$4 million gift will strengthen jazz program
Posted February 15, 2008; 10:00 a.m.
A $4 million gift from Anthony H.P. Lee, a member of the class of 1979, will enhance the study and performance of jazz at Princeton, significantly expanding the University's ability to support performances and develop innovative research and teaching in this uniquely American and broadly influential art form.
"This generous gift will play a transformative role in the future of jazz performance and scholarship at the University," said President Shirley M. Tilghman. "The new jazz program is an important and integral part of Princeton's vision for the arts across the curriculum."
The gift will support the Anthony H.P. Lee '79 Fund for the Study of Jazz, which will provide resources for undergraduate and graduate research, coursework, and visiting faculty in the Department of Music and the Center for African American Studies.
"Anthony Lee has made it possible for our jazz program to take a quantum leap forward," said Scott Burnham, professor of music and chair of the Department of Music. "His gift will expand the program in every conceivable direction: performance opportunities, master classes, professional residencies and high-level multidisciplinary courses."
The jazz program is led by Senior Lecturer Anthony D.J. Branker, a 1980 Princeton graduate who is a renowned musician and the well-known conductor of its award-winning jazz ensembles. Students are involved in the program in a variety of ways, studying the rich cultural legacy of jazz, playing in concerts, participating in master classes, pursuing independent projects, and benefiting from residencies and performances with internationally known jazz artists.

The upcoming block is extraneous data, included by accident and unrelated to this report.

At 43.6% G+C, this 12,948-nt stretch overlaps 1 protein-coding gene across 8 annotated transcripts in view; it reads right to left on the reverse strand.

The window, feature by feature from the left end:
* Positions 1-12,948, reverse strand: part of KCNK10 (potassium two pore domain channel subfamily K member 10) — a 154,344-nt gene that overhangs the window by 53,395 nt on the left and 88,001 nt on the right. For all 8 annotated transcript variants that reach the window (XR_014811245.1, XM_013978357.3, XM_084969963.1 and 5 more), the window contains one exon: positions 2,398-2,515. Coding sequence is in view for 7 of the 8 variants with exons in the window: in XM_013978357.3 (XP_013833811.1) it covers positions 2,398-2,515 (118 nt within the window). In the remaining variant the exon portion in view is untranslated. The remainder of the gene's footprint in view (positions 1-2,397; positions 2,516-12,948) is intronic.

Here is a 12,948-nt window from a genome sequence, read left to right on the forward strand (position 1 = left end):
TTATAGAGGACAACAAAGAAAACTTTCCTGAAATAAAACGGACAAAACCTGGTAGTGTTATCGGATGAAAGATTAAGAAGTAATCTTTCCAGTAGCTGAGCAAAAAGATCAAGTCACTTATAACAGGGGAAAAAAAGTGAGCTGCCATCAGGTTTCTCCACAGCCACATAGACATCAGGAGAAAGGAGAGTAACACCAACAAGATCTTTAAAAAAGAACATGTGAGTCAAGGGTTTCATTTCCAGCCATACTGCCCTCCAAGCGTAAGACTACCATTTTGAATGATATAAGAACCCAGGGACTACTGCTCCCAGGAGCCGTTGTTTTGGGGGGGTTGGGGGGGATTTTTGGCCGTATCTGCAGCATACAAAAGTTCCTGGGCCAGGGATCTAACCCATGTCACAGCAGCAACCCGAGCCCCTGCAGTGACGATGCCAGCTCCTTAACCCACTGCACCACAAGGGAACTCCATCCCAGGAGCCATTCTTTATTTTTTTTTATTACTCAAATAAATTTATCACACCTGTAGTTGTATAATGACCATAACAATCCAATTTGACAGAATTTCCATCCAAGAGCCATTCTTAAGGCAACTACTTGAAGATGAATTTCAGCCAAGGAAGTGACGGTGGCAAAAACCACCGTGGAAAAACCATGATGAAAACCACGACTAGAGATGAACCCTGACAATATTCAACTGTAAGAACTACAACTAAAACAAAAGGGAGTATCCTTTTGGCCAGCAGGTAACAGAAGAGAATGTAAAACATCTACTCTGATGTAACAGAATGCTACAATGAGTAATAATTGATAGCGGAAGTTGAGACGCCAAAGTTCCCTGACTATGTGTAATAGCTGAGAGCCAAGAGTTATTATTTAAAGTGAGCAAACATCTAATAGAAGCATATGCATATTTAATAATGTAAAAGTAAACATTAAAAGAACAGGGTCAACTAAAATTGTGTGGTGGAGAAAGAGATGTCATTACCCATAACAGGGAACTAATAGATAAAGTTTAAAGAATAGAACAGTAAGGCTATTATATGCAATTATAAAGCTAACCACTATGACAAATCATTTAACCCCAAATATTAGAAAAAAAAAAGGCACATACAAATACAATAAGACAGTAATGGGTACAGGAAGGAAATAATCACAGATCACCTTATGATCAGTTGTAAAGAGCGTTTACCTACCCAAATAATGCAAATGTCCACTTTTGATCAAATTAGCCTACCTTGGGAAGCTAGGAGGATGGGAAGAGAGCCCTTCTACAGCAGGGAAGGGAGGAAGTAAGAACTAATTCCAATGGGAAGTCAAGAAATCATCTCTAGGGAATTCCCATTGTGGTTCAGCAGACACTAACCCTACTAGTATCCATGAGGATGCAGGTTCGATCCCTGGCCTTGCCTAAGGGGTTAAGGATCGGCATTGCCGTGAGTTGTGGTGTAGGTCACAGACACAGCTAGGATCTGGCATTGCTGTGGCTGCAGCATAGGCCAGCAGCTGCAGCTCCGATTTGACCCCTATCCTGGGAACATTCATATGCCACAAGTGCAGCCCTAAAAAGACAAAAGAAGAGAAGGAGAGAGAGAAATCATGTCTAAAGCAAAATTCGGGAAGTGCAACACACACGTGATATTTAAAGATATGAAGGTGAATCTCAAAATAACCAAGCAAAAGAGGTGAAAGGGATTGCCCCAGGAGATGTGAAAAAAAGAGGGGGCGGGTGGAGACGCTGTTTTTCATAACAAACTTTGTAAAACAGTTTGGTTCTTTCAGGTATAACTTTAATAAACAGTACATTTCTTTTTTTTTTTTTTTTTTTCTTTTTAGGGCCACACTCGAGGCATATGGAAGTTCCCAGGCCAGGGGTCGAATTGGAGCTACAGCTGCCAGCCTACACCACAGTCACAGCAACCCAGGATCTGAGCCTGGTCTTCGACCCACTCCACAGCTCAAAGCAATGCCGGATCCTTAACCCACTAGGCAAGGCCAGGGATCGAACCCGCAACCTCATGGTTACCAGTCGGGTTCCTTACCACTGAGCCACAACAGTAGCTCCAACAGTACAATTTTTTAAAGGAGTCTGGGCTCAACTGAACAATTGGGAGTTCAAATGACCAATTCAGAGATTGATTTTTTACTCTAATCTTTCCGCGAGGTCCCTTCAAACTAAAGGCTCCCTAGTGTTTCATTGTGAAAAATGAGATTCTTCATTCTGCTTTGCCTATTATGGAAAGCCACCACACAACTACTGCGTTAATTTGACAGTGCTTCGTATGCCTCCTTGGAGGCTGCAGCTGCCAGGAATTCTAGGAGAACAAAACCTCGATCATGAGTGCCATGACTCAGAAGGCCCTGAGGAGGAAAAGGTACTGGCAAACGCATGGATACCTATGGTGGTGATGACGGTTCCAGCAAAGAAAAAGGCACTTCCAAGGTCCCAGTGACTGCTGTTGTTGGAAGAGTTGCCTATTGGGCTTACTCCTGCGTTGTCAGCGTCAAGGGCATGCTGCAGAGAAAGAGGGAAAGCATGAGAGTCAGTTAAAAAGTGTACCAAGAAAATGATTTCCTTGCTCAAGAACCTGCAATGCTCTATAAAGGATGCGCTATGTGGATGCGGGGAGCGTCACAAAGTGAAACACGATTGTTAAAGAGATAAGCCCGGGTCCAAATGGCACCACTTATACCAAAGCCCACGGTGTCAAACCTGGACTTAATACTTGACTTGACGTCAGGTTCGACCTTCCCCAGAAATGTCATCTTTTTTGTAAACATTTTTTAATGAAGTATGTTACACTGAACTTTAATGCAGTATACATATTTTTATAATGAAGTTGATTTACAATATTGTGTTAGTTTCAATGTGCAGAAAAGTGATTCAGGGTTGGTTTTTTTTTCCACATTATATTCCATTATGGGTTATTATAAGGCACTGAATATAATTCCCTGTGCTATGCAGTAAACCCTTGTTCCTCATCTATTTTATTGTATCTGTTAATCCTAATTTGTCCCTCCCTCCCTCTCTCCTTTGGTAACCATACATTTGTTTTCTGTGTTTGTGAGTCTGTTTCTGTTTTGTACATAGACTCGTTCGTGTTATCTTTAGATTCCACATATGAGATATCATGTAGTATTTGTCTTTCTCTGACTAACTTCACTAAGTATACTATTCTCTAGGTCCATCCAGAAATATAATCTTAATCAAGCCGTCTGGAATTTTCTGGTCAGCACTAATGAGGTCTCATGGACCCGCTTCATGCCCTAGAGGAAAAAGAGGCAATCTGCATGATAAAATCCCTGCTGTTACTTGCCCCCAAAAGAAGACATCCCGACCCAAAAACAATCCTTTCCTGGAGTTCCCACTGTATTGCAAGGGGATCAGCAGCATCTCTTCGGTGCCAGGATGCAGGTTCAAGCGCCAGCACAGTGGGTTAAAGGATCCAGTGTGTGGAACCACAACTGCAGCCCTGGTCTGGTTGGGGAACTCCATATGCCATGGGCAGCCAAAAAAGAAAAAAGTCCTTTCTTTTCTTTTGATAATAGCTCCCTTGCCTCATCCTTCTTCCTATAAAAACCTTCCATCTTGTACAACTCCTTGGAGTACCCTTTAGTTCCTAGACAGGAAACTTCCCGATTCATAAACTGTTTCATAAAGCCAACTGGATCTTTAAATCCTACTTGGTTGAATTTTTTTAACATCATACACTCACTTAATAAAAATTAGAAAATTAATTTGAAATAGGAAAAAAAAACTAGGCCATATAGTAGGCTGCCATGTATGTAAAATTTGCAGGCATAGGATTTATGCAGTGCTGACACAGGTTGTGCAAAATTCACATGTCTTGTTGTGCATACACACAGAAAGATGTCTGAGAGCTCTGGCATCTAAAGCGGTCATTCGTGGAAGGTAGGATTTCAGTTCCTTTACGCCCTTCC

"Jazz is a musical tradition that has long been recognized by our global society for its historical significance, artistic innovation and far-reaching influence," said Branker. "Princeton is now poised to take an important step forward in the domain of jazz education. On behalf of all past and current students of jazz at Princeton, whose creative talent and spirit have inspired us throughout the years, I want to thank Anthony for helping to ensure our program's future. This is simply a dream come true for all of us."
Valerie Smith, the Woodrow Wilson Professor of Literature and director of the Center for African American Studies, added, "Given the importance of jazz in African American, American and world culture, and the importance of African American culture and African American musicians in jazz culture, study of this musical art form should be a central part of Princeton's curriculum. Jazz scholarship presents one of the most exciting study opportunities for our students."
Lee, who studied mathematics as an undergraduate and now is a private investor based in Sydney, Australia, said, "Jazz has been my passion since I discovered it in my father's record collection at a young age. I am delighted to have this opportunity to support the development of Princeton's program. The future of this original American art form at Princeton is indeed very bright, under the leadership of Anthony Branker."